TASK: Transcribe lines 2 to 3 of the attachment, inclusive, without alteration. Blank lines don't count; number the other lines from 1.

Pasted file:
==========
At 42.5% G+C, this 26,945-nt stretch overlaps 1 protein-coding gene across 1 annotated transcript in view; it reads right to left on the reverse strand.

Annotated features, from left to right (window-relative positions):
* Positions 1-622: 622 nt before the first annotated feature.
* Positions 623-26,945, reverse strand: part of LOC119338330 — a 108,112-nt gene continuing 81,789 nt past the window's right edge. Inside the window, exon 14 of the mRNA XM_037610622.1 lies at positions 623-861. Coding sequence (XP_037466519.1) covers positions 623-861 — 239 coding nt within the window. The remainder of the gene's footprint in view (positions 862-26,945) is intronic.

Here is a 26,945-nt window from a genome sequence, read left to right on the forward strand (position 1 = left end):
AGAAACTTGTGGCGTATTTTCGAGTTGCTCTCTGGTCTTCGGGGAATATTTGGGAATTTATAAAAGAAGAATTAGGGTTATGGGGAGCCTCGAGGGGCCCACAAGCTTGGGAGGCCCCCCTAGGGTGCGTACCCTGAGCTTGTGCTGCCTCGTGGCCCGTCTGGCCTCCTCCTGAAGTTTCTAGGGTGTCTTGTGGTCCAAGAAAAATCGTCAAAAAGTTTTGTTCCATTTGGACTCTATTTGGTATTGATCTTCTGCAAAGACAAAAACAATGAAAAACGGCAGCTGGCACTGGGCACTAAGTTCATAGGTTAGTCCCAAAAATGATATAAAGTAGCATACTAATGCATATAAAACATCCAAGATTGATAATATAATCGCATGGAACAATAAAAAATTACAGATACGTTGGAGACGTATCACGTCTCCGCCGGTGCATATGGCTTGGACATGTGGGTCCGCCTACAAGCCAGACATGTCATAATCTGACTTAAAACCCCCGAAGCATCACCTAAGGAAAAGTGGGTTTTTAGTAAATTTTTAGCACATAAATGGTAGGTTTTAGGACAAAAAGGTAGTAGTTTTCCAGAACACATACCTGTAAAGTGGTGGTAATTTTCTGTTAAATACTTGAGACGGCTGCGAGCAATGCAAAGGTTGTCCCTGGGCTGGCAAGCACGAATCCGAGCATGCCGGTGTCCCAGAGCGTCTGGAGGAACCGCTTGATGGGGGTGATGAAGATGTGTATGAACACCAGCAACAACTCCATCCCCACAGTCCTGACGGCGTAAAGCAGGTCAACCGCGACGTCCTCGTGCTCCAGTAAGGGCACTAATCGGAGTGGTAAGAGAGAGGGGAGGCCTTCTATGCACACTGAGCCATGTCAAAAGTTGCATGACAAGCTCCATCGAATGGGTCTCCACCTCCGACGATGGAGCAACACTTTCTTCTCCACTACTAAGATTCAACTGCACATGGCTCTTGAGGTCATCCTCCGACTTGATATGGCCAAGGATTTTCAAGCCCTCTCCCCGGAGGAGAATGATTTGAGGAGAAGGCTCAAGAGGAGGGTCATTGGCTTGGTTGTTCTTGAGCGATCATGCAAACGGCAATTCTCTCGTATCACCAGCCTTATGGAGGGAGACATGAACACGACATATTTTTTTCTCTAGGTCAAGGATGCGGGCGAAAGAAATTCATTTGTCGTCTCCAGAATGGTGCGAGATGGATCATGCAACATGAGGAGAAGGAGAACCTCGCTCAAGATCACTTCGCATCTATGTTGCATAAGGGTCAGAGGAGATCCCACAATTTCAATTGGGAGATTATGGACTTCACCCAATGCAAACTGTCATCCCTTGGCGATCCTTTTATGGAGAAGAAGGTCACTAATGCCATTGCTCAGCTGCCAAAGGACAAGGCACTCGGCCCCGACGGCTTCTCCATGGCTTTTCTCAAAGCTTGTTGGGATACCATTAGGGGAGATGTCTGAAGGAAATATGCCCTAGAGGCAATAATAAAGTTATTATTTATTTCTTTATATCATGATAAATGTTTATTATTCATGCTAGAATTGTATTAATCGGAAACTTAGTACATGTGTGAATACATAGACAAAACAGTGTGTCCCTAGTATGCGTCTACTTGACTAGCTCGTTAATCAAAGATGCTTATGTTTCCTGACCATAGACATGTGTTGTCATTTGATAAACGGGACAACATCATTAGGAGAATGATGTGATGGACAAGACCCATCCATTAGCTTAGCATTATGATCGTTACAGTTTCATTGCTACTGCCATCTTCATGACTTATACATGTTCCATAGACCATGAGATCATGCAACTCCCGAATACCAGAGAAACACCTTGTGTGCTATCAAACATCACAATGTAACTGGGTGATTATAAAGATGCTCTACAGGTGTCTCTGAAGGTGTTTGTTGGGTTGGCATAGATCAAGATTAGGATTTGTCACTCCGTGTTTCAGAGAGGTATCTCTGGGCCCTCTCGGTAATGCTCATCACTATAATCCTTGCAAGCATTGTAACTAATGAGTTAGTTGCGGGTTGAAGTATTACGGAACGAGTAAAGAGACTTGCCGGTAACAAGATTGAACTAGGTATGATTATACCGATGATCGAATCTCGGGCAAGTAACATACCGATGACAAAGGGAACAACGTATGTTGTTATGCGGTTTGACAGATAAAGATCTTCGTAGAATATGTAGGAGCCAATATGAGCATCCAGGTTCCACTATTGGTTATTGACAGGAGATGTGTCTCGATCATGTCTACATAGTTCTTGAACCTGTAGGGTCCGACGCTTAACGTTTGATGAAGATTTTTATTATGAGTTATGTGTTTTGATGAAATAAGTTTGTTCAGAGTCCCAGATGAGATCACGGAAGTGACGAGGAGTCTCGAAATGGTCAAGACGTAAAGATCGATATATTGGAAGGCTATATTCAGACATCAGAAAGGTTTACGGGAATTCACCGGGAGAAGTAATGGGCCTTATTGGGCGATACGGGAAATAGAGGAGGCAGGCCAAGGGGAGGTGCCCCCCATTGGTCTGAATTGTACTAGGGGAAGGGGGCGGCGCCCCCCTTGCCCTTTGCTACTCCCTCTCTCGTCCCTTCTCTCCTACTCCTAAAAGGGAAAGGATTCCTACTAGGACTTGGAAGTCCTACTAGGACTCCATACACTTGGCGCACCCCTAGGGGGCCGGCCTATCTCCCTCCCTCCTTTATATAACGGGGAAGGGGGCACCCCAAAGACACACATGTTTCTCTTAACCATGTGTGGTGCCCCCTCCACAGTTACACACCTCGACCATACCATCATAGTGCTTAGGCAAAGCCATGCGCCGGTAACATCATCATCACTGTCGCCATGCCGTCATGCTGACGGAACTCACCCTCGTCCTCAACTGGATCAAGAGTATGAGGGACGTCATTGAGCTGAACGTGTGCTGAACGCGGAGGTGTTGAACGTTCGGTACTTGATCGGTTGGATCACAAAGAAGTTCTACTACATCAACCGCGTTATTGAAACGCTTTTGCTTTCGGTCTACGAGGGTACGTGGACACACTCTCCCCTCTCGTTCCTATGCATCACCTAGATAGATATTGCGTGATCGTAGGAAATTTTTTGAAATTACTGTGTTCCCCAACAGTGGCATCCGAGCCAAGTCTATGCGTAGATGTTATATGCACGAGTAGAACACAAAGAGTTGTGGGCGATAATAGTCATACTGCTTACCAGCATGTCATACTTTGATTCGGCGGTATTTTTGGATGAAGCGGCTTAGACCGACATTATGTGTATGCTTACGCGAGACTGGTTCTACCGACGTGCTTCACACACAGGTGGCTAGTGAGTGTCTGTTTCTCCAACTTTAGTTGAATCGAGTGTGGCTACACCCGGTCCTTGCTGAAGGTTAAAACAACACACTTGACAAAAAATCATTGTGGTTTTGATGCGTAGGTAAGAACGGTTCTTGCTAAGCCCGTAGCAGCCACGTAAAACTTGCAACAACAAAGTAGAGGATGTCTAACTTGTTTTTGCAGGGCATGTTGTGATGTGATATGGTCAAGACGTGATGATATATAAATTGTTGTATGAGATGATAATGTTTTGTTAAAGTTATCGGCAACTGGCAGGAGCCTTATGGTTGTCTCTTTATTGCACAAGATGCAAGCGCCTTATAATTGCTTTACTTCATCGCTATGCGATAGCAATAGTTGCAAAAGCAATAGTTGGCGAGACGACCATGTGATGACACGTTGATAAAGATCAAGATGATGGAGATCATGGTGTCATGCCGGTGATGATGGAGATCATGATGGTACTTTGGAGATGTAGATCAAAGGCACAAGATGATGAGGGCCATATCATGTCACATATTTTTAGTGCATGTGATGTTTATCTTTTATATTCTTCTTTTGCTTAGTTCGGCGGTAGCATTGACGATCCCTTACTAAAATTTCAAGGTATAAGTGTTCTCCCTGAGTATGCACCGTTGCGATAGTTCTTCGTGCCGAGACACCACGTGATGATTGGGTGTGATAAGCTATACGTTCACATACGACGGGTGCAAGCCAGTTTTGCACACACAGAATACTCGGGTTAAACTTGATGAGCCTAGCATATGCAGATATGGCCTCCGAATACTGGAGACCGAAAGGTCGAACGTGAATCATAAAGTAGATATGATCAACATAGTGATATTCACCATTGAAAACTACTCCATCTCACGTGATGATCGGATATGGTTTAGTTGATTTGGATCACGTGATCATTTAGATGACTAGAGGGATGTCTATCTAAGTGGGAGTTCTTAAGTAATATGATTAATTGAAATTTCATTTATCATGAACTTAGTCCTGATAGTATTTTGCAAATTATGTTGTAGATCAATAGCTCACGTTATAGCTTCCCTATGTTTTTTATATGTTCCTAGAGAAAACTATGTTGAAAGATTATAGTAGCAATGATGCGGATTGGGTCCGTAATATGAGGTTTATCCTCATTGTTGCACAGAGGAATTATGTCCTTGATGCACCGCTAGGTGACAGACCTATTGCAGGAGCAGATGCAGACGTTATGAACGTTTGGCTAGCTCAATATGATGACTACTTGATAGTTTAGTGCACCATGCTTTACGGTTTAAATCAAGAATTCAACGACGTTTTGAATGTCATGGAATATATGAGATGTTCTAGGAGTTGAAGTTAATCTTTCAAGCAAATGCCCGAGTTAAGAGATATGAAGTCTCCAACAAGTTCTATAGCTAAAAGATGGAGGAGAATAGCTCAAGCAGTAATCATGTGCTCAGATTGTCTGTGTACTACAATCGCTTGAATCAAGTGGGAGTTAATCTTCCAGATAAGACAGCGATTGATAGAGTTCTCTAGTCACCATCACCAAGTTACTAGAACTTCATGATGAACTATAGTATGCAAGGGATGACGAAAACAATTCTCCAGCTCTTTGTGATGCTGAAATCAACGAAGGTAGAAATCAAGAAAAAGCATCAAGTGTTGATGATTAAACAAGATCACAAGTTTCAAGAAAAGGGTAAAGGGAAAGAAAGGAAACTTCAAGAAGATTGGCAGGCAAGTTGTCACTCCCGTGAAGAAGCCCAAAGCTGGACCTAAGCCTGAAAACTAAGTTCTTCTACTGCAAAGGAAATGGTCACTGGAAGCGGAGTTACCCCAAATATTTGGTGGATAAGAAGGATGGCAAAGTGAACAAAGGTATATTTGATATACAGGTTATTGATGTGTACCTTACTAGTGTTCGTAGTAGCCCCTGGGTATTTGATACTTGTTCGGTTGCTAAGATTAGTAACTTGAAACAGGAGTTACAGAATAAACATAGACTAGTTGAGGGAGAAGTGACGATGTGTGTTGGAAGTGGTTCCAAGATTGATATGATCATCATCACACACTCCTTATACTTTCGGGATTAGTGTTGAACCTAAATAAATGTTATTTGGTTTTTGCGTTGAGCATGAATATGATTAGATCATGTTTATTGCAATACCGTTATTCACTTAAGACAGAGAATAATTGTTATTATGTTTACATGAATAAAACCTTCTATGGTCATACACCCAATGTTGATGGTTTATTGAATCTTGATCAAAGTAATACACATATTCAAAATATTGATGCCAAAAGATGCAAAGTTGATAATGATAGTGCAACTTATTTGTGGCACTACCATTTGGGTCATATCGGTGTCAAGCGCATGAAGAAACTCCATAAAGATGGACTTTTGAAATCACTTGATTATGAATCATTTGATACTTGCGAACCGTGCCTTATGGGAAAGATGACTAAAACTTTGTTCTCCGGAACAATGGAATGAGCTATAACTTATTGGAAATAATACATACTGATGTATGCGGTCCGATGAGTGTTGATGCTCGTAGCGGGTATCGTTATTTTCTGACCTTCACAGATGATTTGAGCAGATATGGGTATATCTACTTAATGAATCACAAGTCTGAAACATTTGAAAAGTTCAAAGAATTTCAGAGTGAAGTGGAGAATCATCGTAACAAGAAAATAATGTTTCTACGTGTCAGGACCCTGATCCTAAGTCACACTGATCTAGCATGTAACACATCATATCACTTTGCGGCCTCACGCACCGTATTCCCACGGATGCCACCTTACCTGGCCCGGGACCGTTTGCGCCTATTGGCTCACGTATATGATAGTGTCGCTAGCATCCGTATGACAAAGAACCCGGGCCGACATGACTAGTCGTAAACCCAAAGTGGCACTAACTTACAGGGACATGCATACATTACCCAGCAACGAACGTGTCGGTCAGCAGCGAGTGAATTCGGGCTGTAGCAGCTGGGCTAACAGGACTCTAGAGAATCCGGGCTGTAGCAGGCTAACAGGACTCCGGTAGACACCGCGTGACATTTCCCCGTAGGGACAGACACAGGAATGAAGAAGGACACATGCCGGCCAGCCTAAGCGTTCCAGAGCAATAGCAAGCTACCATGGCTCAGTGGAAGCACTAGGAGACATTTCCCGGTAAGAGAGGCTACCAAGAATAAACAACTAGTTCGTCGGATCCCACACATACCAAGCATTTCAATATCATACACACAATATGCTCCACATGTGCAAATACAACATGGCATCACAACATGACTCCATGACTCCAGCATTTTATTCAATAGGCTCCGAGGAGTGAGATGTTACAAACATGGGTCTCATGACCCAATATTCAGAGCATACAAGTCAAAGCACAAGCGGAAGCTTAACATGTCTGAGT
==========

Annotated features, from left to right (window-relative positions):
* Positions 1-622: 622 nt before the first annotated feature.